Forgiveness is a tricky concept. It is easily applied to a situation when the transgression is minor. A forgotten birthday, a word misspoken in haste, a misunderstanding of perceptions; forgiveness is willingly doled out in each of these instances.
But what about the attempted genocide of an entire people? Or searching one’s own soul in an effort to release a lifetime of guilt? Who is responsible to bestow forgiveness to the offenders when these are the circumstances? Man and/or God?
These are the questions that trouble the minds of Reuben and Hannah Wise and Dr. John Welles after they dine together one January evening in 1955. All three are divided in their opinions concerning the particular events that generated their questions. While they remain polite toward each other, a wedge has been driven into their friendship, especially between Hannah and John.
I chose to have Reuben serve challah bread during the Shabbat meal to which he and Hannah invited John for two reasons. For one, challah is traditionally served during the observation of Shabbat. More importantly, though, the presence of bread during this significant meal drew attention to the many references of bread in the Bible as well as underscored the differences between the Wises and Dr. Welles.
The following recipe is the one I had in mind for the challah Reuben made in my novel, The Secrets of Dr. John Welles. I hope you will enjoy this lightly sweet, rich, and delicious bread with your meals.
Reuben Wise’s Challah Bread
1 ½ cups warm water
2 tablespoon yeast
½ cup olive oil
½ cup sugar (or honey) (I used raw sugar)
3 eggs (2 for the recipe and 1 for the wash)
1/2 teaspoon salt
6 cups flour (slightly packed)
In a Kitchen Aid mixer add 1 ½ cups lukewarm water and 2 tablespoons yeast. Mix gently and allow the yeast to foam.
Add ½ cup sugar (or honey), ½ cup olive oil, 2 eggs, and ½ teaspoon salt. Mix well, approximately one minute or so. Add the six cups of flour one at a time and mix thoroughly with a bread hook. You may need to add ½ cup of flour if the dough is very sticky.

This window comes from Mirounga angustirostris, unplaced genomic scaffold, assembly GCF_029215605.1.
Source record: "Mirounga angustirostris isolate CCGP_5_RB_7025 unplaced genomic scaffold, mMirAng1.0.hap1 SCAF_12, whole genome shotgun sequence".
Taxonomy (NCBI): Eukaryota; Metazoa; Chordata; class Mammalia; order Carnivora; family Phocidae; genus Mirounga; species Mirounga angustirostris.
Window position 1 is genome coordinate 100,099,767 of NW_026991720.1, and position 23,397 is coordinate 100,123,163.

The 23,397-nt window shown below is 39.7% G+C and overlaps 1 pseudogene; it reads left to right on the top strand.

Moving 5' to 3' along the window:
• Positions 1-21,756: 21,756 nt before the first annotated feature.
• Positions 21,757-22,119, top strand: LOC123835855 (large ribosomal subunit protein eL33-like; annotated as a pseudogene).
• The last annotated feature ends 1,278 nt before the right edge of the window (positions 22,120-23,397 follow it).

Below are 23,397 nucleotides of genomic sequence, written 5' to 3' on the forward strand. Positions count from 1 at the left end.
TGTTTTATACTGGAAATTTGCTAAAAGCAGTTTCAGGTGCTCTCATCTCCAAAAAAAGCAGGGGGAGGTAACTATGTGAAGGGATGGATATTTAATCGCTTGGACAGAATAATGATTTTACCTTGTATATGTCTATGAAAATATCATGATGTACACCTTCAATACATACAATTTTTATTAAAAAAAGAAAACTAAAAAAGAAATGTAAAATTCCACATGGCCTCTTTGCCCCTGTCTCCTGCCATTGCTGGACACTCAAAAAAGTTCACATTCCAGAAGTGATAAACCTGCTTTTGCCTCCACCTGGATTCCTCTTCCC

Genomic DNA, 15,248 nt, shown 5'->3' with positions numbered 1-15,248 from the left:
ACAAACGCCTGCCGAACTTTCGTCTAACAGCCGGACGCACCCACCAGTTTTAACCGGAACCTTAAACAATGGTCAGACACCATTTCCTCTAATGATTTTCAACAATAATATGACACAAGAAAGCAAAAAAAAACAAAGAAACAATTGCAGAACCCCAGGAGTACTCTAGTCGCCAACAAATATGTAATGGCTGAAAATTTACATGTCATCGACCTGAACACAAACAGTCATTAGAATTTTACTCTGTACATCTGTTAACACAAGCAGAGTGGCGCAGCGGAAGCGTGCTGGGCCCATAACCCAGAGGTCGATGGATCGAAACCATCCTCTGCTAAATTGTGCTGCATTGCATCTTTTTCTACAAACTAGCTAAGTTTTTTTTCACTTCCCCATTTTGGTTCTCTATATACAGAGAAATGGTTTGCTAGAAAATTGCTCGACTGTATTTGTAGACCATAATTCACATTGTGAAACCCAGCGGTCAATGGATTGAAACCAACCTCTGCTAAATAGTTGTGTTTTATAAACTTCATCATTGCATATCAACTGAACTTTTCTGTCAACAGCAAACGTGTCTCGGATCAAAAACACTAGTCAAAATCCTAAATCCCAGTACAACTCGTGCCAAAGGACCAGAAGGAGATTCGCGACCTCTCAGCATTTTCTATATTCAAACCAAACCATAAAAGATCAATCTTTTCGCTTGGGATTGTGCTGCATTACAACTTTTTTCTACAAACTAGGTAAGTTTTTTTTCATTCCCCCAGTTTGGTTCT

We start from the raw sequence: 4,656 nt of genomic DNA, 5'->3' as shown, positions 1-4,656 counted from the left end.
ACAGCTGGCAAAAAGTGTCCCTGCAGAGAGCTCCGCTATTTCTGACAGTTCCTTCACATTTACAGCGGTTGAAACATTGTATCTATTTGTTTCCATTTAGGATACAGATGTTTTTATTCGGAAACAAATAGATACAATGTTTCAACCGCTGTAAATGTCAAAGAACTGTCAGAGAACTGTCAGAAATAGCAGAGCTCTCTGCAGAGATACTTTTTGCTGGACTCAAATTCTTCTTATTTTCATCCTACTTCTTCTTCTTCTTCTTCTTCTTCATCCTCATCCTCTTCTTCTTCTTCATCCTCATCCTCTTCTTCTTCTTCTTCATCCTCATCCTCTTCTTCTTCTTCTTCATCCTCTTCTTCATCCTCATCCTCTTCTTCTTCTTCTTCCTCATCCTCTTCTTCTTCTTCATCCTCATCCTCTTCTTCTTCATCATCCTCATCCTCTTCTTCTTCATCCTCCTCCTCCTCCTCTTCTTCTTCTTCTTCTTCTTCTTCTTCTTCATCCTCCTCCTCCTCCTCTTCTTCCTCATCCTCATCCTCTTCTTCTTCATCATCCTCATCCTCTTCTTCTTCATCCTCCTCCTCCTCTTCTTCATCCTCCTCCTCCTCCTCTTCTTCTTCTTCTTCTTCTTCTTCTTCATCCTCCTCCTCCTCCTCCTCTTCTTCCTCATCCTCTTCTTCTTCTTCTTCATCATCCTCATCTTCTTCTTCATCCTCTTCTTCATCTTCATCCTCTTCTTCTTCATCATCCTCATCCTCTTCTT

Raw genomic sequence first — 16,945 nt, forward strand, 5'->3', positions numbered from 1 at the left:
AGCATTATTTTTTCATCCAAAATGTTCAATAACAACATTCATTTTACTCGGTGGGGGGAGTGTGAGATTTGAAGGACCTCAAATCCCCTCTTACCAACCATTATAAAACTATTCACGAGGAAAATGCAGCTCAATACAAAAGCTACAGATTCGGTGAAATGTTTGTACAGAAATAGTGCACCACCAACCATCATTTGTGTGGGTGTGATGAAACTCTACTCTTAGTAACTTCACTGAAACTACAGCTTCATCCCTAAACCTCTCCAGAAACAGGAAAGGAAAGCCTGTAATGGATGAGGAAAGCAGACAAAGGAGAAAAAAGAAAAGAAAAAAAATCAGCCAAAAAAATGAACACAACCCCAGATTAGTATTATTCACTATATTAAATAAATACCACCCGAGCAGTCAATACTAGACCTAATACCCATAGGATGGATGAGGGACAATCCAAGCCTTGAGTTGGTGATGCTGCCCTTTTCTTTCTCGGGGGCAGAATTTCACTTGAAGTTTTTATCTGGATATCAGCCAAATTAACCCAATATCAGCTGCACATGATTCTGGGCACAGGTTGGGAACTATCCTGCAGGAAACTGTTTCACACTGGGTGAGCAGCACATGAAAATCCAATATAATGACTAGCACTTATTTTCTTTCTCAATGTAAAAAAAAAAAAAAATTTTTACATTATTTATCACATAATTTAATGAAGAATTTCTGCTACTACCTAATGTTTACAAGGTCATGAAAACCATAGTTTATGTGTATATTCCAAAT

Remove from the mixing bowl and divide the dough into two halves. Divide each half into four pieces and roll each piece to about 12 – 14 inches in length. Braid the pieces of dough. (You can find instructions for braiding challah on the internet. I chose a four-strand braid for my bread.)
Brush each braided loaf with an egg wash (beaten egg with a little water to thin it). Place the braided loaves on a non-stick cookie sheet with parchment paper or a cooking mat on it and sprinkle liberally with poppy seeds, sesame seeds, or slivered almonds. Let the loaves rise until about 1/3 larger in size.
Preheat the oven to 350 degrees. Bake the loaves for 23 – 25 minutes. Loaves should be golden and firm when finished.
This recipe can also be mixed and kneaded by hand.
The traditional blessing over the bread as spoken by Reuben Wise:
HAMOTZI – Blessing Over the Bread
Baruch Atah Adonai, Eloheinu Melech ha-olam, Ha-motzi lechem min ha-aretz.
Blessed are You, O Lord our God, King of the universe,
who brings forth bread from the earth.